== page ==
FCC Moving Forward With Rural Broadband Improvements

The Federal Communications Commission’s (FCC) Connect America program has been given the green light by a federal appeals court to begin funding improvements to rural broadband infrastructure. Instead of covering rural telephone service costs, the $4.5 billion program will now set its sights on high-speed Internet service in high-cost rural areas. The FCC kickstarted the effort in 2011, but phone companies that were enjoying annual subsidies under the program protested and took the matter to court. In its judgement, the appeals court dismissed their complaints, saying the phone companies were “either unpersuasive or barred from judicial review.” Connect America is

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Telemarketing Violations Cost Sprint $7.5 Million

Sprint is about to cough up a whopping $7.5 million in a settlement stemming from its failure to remove customers from phone and text message marketing campaigns. The Do Not Call fine is the largest the Federal Communications Commission (FCC) has ever handed down, and comes on the heels of a $400,000 penalty levied against the company in 2011 for similar conduct. The FCC says Sprint failed to honor the wishes of customers who asked to opt out of future telemarketing calls. Along with the multi-million dollar fine, Sprint will also have to develop and implement a compliance plan, and

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U.S. Carriers to Offer Text-to-911

Sprint, AT&T, Verizon and T-Mobile have all committed to the American Text-to-911 program, but it doesn’t mean the service will be active in all areas when it comes into effect May 15. The program is just as it sounds. Instead of calling 911, those who find themselves in an emergency situation will be able to send a text message to 911 instead. However, people should exercise caution before using the service – not all jurisdictions will be able to receive the texts, even if carriers support sending them. Emergency call centers must update technology and train staff for Text-to-911, and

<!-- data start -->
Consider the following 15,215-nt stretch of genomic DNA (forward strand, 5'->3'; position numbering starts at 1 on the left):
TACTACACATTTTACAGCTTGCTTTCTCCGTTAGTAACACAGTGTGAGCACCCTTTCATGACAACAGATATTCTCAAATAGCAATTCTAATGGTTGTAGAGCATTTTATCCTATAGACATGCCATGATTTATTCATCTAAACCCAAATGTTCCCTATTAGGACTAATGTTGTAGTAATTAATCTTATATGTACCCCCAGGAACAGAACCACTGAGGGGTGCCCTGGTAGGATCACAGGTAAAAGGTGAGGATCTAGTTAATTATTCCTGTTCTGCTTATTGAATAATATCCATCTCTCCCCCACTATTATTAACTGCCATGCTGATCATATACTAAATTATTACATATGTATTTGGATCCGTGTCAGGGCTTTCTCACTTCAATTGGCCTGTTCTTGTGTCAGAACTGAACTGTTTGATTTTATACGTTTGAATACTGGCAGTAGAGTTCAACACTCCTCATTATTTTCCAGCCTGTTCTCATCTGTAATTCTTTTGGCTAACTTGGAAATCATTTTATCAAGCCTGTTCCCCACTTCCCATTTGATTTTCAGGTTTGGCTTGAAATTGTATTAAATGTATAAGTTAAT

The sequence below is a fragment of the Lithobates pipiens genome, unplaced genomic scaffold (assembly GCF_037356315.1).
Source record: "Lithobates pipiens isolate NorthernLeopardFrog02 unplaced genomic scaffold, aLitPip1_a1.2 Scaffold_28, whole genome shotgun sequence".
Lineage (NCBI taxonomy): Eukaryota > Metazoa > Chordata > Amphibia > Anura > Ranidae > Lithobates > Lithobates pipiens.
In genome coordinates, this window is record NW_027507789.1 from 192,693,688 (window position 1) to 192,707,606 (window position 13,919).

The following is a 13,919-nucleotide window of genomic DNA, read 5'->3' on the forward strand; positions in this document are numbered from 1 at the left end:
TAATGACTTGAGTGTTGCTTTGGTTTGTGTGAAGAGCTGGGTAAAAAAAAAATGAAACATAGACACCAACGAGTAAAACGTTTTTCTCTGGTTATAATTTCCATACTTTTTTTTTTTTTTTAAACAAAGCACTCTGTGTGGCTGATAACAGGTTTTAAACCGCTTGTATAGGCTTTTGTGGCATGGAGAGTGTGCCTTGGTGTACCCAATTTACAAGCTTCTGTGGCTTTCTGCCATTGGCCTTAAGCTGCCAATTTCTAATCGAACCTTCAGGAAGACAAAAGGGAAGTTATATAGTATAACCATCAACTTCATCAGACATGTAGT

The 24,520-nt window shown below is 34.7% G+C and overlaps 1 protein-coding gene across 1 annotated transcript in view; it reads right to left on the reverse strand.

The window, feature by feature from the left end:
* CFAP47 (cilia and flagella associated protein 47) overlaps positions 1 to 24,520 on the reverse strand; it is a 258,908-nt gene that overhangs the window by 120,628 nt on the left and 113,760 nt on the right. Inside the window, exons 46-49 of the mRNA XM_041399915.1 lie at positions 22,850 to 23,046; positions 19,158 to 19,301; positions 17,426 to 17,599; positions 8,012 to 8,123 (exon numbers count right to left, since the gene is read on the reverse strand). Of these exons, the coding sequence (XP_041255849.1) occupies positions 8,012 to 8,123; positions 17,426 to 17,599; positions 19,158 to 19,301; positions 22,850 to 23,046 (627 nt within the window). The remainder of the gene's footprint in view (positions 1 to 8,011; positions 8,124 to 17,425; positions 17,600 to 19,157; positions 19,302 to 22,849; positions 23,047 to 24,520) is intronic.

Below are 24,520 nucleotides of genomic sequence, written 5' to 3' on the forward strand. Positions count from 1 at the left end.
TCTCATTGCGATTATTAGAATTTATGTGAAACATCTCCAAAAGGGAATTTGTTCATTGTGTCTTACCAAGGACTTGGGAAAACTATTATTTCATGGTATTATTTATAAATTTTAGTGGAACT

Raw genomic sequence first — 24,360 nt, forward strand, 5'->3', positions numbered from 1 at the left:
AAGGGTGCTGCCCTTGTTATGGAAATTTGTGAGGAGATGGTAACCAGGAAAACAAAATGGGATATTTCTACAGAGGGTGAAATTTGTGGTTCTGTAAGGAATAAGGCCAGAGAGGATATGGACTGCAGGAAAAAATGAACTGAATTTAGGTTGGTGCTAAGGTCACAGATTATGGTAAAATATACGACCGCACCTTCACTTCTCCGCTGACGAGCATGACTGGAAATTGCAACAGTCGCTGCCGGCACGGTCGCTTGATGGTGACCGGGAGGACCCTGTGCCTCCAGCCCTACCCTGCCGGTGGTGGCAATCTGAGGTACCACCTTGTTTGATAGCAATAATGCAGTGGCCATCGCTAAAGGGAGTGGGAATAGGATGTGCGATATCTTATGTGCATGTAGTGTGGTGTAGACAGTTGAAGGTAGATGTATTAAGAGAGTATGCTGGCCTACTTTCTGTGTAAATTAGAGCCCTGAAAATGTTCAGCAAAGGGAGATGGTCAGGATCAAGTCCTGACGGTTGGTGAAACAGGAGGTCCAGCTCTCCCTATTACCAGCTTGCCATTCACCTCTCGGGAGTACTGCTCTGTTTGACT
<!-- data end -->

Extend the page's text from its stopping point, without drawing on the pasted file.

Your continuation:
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Kill Switch Coming to Some Smartphones by 2015

A handful of wireless handset makers and service providers have pledged to add a remote kill switch to their devices by 2015 in an attempt to curb theft. Companies such as Apple, Samsung, HTC, Motorola and Google, along with AT&T, Verizon, Sprint and T-Mobile, have all signed on to CTIA’s Smartphone Anti-Theft Voluntary Commitment program. Under the program, all handsets manufactured after July 2015 will include a “baseline anti-theft tool” that is either preloaded or downloadable. It will only apply to devices sold in the United States. According to CTIA, the anti-theft tool will have the following capabilities: 1. Remote

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Granite Participating in AT&T IP Trials

Granite Telecommunications will participate in AT&T’s upcoming TDM-to-IP trials to determine the impact it will have on its business clients. The competitive local exchange carrier (CLEC) expects the trials to paint a picture of how the transition will affect businesses that depend on plain old telephone service to communicate with their customers. The trials will take place in Carbon Hill, Ala. and West Delray Beach, Fla., markets where Granite is the lone competitive carrier. “The presence of Granite in both wire centers that AT&T has proposed for its service-based experiments will provide an opportunity for the (Federal Communications) Commission to

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FCC Pushes for 911-Caller Location Accuracy